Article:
Thursday, April 29, 2010

Blunt Force Trauma

There were a few new people at rehearsal today.  Well, I think only one of them was actually new, and the others had been to rehearsals when I was absent for one reason or another.  The new new person was a violinist, which everyone was happy about.  We also had a returning violist and a bassist (for the second time ever), which made our string section bigger than it had been in a long while.

As a member of the leadership team, I sat down next to the new violinist at the break and introduced myself.  I then went about my duties as dues wrangler, collecting money from people.  I took the precarious way to the oboes, walking between chairs with violins placed on them.  I got there successfully, but on my way back, disaster struck.  I can't even tell you how I managed to do it, but I walked into one of the violins, snapping the scroll right off and sending it flying to the floor.

I couldn't believe what I saw.  It was like looking at a severed hand.  Then I realized whose violin it was: the new guy's.  On his first day in a new orchestra, some doofus breaks his violin.  He stared agape for a while, and all I could do was stand there and apologize.  People in the vicinity were also staring, but no one said a word.  Rehearsal was starting again, and the conductor asked us to work it out amongst ourselves.  I invited him into the hallway to talk.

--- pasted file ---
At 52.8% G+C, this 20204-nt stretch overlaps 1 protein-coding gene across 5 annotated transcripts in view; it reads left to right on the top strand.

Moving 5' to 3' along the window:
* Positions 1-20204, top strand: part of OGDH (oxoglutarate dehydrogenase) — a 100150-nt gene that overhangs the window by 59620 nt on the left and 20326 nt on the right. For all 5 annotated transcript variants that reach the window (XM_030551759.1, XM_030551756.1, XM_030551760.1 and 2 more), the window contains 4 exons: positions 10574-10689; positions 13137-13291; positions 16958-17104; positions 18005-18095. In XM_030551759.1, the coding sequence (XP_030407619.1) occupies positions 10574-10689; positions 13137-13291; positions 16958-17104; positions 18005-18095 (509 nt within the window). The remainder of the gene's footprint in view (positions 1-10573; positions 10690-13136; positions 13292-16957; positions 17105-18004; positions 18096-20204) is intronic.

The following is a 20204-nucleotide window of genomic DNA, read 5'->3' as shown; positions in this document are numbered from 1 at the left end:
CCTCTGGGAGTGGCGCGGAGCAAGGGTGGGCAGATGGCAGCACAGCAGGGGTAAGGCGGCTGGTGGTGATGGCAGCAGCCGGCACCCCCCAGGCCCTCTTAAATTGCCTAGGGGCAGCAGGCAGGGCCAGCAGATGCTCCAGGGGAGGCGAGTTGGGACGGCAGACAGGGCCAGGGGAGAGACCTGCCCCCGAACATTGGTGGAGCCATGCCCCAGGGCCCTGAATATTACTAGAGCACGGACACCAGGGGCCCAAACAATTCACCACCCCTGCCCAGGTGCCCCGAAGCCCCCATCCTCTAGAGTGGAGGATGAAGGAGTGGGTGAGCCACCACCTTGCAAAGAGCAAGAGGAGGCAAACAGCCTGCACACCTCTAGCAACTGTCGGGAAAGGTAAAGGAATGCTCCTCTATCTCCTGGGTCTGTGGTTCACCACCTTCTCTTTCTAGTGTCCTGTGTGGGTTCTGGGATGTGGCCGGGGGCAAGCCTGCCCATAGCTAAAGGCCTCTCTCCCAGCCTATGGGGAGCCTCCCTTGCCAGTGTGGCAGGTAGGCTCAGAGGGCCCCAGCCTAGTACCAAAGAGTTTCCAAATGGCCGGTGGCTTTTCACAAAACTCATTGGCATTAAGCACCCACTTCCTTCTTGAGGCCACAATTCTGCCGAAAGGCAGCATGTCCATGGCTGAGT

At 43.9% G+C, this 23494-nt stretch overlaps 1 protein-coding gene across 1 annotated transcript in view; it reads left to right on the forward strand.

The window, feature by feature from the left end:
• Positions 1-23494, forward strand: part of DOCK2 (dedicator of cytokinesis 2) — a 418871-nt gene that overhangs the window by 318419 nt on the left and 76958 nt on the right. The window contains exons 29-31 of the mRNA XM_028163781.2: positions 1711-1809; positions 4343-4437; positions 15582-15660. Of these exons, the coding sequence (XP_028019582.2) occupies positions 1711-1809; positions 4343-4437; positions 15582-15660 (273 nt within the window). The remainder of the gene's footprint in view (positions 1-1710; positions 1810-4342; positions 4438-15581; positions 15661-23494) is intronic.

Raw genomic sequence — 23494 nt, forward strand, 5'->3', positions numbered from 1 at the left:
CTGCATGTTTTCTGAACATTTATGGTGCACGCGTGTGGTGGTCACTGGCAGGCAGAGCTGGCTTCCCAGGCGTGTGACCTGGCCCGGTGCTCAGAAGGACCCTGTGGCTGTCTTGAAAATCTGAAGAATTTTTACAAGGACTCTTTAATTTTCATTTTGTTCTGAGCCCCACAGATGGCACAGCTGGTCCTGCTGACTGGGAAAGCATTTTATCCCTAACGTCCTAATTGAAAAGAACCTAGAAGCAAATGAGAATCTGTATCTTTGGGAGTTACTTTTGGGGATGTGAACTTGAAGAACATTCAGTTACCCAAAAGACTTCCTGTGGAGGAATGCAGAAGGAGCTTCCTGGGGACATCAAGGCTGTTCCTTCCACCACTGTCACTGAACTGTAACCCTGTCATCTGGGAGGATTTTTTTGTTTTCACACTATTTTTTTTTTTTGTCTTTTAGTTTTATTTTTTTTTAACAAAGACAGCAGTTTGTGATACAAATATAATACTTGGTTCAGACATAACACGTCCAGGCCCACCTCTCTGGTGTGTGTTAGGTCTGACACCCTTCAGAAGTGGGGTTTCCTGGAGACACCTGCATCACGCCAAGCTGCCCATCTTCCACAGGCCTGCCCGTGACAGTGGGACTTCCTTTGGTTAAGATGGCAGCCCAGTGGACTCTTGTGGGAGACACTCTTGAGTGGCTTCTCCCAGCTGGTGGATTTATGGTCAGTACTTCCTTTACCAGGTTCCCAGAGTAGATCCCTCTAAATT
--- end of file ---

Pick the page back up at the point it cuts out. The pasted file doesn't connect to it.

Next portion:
The talk went well, and once he got over the initial shock he was very understanding towards me.  I offered to help him pay for the repair (assuming it is reparable, cross your fingers) and to lend him my violin so he has something to practice on (thankfully, I broke an instrument for which I have a spare).  He said he was going to go back to transcribing bowing markings into his music, which meant I hadn't scared him away and he had every intention of continuing to play in the orchestra.  I still felt horrible, and was utterly unable to concentrate on the music for the rest of the rehearsal.

When I got home, I saw that another member of the orchestra had sent an email announcing that he was taking up a collection to offset the cost of repairing the violin, which warmed my heart.  It reminded me of a time in college when I'd made a miscalculation that cost my fraternity a few hundred dollars.  Even though it was my mistake, Brothers pooled their money together and covered the difference.  That's one of the reasons why QUO is so great.